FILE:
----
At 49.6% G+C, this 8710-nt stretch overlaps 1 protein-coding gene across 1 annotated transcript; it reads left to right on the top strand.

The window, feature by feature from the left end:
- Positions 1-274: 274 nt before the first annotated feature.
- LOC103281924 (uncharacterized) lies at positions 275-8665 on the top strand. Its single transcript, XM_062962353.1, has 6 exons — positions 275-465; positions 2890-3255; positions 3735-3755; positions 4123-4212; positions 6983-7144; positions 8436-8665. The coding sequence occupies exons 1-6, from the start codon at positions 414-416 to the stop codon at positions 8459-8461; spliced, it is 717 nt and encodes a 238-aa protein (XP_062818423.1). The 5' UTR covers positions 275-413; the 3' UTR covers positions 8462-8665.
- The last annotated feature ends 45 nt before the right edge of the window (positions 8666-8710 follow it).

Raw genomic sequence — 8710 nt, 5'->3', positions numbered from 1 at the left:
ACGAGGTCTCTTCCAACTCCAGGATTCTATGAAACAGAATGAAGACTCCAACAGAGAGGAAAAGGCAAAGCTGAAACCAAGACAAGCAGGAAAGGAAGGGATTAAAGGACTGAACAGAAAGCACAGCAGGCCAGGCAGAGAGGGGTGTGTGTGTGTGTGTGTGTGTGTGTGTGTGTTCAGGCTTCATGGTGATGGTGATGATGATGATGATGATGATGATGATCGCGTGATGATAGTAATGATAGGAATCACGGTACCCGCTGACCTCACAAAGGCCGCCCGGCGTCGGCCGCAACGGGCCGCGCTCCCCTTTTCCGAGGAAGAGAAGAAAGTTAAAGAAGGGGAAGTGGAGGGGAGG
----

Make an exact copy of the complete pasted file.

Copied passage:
At 49.6% G+C, this 8710-nt stretch overlaps 1 protein-coding gene across 1 annotated transcript; it reads left to right on the top strand.

The window, feature by feature from the left end:
- Positions 1-274: 274 nt before the first annotated feature.
- LOC103281924 (uncharacterized) lies at positions 275-8665 on the top strand. Its single transcript, XM_062962353.1, has 6 exons — positions 275-465; positions 2890-3255; positions 3735-3755; positions 4123-4212; positions 6983-7144; positions 8436-8665. The coding sequence occupies exons 1-6, from the start codon at positions 414-416 to the stop codon at positions 8459-8461; spliced, it is 717 nt and encodes a 238-aa protein (XP_062818423.1). The 5' UTR covers positions 275-413; the 3' UTR covers positions 8462-8665.
- The last annotated feature ends 45 nt before the right edge of the window (positions 8666-8710 follow it).

Raw genomic sequence — 8710 nt, 5'->3', positions numbered from 1 at the left:
ACGAGGTCTCTTCCAACTCCAGGATTCTATGAAACAGAATGAAGACTCCAACAGAGAGGAAAAGGCAAAGCTGAAACCAAGACAAGCAGGAAAGGAAGGGATTAAAGGACTGAACAGAAAGCACAGCAGGCCAGGCAGAGAGGGGTGTGTGTGTGTGTGTGTGTGTGTGTGTGTGTTCAGGCTTCATGGTGATGGTGATGATGATGATGATGATGATGATGATCGCGTGATGATAGTAATGATAGGAATCACGGTACCCGCTGACCTCACAAAGGCCGCCCGGCGTCGGCCGCAACGGGCCGCGCTCCCCTTTTCCGAGGAAGAGAAGAAAGTTAAAGAAGGGGAAGTGGAGGGGAGG